While statistics show that the size of the manga market has steadily decreased in Japan over the last decade, that doesn’t necessarily mean that the Japanese are reading less manga. The figures only refer to new manga – serialised in magazines and bought in shops as graphic novel compilations. In the past, the vast size of the Japanese publishing industry was often over-estimated by pundits who counted the same title twice, once on its magazine publication, and once when it was reprinted in book-form. This only matters if you are an accountant, not a fan.

But it’s these book forms that are weighing heavily on the industry now. Anthology magazines the size of phone directories have built-in obsolescence. The ink comes off in your hands, the paper is often coloured to hide the fact it has been recycled several times already. You’re supposed to read it on a train and then dump it at the next station, thereby allowing creators to sell the same thing back to you later on in book form.

But books are much more enduring. In Japan, you can shell out for new editions of the complete works of Masamune Shirow or Osamu Tezuka, or you can just pick them up second-hand for a fraction of the price. Ex-bachelor fanboys are forced to sell off their collections by irate spouses. Old-time fans die off, leaving their collections to go back on the market. Second-hand manga are great news for impecunious fans, but they can cause the entire market to depreciate in value. It’s going to be an interesting question, over the next few years, if UK manga sales also develop a second-hand afterlife. Then again, there are some companies whose products are so shoddily assembled that they won’t last long enough to make it to the second-hand stores. Poor print quality, weak glue… was this a cunning plan to build in obsolescence, or just low quality from the start?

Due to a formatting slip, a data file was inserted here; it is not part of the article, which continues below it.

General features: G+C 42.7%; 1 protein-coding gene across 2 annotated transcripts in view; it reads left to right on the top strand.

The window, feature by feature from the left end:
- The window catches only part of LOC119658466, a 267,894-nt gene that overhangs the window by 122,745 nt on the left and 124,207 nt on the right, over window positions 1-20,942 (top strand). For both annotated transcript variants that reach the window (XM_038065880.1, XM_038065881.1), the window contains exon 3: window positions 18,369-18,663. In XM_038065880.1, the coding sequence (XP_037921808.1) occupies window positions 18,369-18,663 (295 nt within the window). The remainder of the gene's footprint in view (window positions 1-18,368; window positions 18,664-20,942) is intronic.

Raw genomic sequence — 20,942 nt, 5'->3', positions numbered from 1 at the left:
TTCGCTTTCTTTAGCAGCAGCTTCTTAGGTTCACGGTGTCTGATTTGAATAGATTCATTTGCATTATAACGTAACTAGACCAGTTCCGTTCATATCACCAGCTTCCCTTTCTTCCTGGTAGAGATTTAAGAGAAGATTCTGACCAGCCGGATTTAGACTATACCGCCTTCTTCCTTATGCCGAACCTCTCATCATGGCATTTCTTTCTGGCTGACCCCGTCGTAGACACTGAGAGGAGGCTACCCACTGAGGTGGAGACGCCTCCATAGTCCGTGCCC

(This article first appeared in NEO magazine #24, 2006, and was reprinted in the collection Schoolgirl Milky Crisis. I choose to reprint it today because of the recent news that the manga market dropped 6.6% last year, something of a collapse after the steady 2%/year decline since 1995).

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